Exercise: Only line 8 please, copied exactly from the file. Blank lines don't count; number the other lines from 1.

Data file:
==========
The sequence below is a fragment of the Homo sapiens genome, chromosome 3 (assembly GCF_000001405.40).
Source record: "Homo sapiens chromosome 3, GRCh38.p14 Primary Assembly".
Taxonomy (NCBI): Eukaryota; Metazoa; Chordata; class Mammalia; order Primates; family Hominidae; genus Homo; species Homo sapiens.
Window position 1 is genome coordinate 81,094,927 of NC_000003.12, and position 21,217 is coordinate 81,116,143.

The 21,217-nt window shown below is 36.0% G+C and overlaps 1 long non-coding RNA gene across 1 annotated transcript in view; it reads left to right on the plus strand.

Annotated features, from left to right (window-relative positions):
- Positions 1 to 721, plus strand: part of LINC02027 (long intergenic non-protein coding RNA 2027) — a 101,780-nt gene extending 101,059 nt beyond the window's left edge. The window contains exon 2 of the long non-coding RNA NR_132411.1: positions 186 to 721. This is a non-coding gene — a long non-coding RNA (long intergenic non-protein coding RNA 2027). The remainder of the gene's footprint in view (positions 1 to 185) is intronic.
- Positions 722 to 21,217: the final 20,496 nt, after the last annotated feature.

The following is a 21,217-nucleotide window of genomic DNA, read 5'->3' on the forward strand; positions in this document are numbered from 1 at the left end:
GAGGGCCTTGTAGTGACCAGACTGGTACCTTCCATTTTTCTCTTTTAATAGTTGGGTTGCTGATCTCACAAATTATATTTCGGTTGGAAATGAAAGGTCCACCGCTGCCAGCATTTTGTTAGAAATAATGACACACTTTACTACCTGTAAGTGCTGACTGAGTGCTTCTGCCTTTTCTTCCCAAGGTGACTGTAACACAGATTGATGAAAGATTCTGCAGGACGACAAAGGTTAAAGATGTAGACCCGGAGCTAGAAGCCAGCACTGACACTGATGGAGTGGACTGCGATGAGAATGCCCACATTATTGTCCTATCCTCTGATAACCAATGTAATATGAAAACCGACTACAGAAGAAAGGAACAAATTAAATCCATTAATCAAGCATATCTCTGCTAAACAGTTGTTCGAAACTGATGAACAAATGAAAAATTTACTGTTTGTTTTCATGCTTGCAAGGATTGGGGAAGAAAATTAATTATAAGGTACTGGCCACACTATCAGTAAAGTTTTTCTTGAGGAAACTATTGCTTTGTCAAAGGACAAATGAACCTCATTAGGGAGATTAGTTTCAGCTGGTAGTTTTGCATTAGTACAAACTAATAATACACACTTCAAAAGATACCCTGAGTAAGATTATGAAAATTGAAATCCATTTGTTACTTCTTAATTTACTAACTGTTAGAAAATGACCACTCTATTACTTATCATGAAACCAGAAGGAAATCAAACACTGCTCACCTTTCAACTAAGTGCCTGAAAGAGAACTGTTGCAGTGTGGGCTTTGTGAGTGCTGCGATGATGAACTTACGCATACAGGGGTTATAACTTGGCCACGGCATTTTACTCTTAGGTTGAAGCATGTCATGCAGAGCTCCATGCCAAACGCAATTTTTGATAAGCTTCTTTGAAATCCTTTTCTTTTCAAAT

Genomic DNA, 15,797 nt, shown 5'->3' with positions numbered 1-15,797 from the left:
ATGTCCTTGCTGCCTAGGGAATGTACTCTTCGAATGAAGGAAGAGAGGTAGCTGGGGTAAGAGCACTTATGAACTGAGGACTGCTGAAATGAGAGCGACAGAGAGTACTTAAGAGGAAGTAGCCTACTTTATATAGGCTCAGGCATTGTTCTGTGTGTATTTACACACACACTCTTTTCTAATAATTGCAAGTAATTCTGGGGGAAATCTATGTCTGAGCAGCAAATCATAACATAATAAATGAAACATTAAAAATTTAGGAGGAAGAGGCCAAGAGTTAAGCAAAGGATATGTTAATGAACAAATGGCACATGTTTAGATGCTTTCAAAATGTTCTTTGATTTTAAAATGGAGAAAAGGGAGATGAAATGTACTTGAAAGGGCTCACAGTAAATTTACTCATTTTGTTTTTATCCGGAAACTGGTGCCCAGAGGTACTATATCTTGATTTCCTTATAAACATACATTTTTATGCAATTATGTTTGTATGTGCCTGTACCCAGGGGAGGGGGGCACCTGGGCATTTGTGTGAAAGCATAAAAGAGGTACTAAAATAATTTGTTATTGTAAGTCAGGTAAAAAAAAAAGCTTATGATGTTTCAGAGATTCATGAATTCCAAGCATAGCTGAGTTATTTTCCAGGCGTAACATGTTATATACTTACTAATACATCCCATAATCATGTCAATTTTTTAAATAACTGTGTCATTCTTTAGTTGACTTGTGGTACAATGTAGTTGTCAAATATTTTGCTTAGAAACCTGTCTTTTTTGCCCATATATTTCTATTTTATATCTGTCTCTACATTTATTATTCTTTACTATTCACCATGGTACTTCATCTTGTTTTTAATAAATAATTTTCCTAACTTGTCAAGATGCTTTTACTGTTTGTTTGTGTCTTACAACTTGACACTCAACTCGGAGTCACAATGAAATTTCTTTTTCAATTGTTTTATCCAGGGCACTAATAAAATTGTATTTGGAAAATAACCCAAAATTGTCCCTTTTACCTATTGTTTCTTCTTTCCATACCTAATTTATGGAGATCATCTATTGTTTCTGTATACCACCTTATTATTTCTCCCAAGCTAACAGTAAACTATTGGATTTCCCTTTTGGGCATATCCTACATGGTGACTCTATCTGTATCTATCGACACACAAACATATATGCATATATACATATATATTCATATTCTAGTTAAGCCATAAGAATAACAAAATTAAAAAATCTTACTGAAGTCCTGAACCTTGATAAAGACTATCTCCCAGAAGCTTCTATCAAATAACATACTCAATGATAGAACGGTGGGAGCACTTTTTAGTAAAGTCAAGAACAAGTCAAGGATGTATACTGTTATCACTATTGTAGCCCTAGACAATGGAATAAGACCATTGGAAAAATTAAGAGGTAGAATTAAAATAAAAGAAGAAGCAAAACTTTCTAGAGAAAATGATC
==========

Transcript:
- Positions 722 to 21,217: the final 20,496 nt, after the last annotated feature.